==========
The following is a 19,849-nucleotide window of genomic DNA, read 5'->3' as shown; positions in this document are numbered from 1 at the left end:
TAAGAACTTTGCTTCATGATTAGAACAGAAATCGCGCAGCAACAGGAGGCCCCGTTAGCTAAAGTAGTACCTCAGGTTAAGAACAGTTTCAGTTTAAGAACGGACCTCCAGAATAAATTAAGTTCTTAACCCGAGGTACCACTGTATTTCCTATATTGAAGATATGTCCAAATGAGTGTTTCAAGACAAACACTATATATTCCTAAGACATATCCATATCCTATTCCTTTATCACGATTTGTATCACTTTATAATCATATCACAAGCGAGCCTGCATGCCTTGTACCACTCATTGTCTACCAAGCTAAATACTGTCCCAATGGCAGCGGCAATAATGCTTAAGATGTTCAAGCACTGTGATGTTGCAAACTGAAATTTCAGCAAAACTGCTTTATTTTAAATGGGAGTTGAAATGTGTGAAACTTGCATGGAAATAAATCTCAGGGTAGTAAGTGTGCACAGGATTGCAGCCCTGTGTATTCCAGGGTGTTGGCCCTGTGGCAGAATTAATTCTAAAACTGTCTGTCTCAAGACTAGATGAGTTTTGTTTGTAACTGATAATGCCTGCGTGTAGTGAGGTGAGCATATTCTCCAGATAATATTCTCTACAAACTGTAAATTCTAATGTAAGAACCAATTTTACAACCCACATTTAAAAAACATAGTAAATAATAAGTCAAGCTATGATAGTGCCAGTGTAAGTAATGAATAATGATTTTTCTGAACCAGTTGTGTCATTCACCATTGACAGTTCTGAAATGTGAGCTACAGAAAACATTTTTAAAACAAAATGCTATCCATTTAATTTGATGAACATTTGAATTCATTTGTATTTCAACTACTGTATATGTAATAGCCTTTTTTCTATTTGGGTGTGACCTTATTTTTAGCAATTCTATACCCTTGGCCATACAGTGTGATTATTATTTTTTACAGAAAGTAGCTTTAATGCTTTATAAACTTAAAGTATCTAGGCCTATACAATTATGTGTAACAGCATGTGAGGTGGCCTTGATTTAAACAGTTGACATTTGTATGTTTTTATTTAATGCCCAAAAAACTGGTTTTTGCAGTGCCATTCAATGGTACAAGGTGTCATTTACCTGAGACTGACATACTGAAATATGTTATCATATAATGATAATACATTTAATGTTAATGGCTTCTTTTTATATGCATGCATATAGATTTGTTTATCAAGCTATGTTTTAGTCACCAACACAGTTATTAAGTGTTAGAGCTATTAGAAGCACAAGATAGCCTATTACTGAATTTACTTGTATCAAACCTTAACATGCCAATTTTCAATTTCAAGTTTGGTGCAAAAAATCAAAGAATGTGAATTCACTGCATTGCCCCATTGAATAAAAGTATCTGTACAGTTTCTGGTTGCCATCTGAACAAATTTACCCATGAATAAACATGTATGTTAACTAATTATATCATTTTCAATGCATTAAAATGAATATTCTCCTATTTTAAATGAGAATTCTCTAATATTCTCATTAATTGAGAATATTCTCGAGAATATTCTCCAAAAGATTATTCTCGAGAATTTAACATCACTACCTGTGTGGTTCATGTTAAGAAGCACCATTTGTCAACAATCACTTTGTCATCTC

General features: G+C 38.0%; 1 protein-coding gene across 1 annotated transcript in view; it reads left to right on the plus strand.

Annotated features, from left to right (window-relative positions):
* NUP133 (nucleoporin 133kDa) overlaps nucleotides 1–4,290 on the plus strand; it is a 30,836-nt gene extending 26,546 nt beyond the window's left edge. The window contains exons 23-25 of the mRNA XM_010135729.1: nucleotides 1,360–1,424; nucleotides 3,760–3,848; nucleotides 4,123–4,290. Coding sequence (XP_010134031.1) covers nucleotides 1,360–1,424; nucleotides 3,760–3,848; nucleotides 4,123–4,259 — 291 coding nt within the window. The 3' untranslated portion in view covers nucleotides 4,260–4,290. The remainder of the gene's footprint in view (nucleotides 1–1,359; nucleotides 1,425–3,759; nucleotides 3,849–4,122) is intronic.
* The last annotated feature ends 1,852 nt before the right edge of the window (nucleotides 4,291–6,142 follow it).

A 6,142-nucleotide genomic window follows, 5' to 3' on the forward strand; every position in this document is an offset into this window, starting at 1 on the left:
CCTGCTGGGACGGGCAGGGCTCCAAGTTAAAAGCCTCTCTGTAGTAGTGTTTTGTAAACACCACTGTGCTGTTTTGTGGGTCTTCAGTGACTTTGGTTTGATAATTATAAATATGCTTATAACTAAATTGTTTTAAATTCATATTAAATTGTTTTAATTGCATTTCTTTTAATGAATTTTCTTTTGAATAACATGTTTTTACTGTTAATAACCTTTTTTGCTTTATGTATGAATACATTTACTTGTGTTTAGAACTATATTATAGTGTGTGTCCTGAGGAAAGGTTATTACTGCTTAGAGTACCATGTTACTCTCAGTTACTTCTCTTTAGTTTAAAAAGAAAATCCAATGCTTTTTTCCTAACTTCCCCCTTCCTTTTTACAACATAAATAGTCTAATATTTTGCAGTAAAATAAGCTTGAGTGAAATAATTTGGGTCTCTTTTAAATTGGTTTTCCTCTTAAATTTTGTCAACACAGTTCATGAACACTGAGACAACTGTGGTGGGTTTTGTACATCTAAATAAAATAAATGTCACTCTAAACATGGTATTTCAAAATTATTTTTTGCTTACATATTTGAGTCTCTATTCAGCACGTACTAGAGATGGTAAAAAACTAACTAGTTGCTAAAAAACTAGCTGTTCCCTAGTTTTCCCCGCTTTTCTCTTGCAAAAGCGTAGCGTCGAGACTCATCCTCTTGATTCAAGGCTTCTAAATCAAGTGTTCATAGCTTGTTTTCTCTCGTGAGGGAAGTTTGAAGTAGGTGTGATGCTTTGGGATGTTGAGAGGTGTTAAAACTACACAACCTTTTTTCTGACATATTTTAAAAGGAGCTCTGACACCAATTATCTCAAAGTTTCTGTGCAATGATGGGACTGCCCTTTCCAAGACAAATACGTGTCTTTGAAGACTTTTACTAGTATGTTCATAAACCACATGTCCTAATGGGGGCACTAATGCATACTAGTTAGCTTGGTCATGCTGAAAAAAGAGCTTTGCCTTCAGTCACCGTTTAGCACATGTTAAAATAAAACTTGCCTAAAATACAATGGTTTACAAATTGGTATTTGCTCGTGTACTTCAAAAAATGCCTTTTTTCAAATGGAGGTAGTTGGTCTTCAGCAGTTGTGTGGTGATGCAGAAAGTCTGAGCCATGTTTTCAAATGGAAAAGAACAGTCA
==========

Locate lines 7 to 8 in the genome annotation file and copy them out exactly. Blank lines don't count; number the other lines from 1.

A 6,142-nucleotide genomic window follows, 5' to 3' on the forward strand; every position in this document is an offset into this window, starting at 1 on the left:
CCTGCTGGGACGGGCAGGGCTCCAAGTTAAAAGCCTCTCTGTAGTAGTGTTTTGTAAACACCACTGTGCTGTTTTGTGGGTCTTCAGTGACTTTGGTTTGATAATTATAAATATGCTTATAACTAAATTGTTTTAAATTCATATTAAATTGTTTTAATTGCATTTCTTTTAATGAATTTTCTTTTGAATAACATGTTTTTACTGTTAATAACCTTTTTTGCTTTATGTATGAATACATTTACTTGTGTTTAGAACTATATTATAGTGTGTGTCCTGAGGAAAGGTTATTACTGCTTAGAGTACCATGTTACTCTCAGTTACTTCTCTTTAGTTTAAAAAGAAAATCCAATGCTTTTTTCCTAACTTCCCCCTTCCTTTTTACAACATAAATAGTCTAATATTTTGCAGTAAAATAAGCTTGAGTGAAATAATTTGGGTCTCTTTTAAATTGGTTTTCCTCTTAAATTTTGTCAACACAGTTCATGAACACTGAGACAACTGTGGTGGGTTTTGTACATCTAAATAAAATAAATGTCACTCTAAACATGGTATTTCAAAATTATTTTTTGCTTACATATTTGAGTCTCTATTCAGCACGTACTAGAGATGGTAAAAAACTAACTAGTTGCTAAAAAACTAGCTGTTCCCTAGTTTTCCCCGCTTTTCTCTTGCAAAAGCGTAGCGTCGAGACTCATCCTCTTGATTCAAGGCTTCTAAATCAAGTGTTCATAGCTTGTTTTCTCTCGTGAGGGAAGTTTGAAGTAGGTGTGATGCTTTGGGATGTTGAGAGGTGTTAAAACTACACAACCTTTTTTCTGACATATTTTAAAAGGAGCTCTGACACCAATTATCTCAAAGTTTCTGTGCAATGATGGGACTGCCCTTTCCAAGACAAATACGTGTCTTTGAAGACTTTTACTAGTATGTTCATAAACCACATGTCCTAATGGGGGCACTAATGCATACTAGTTAGCTTGGTCATGCTGAAAAAAGAGCTTTGCCTTCAGTCACCGTTTAGCACATGTTAAAATAAAACTTGCCTAAAATACAATGGTTTACAAATTGGTATTTGCTCGTGTACTTCAAAAAATGCCTTTTTTCAAATGGAGGTAGTTGGTCTTCAGCAGTTGTGTGGTGATGCAGAAAGTCTGAGCCATGTTTTCAAATGGAAAAGAACAGTCA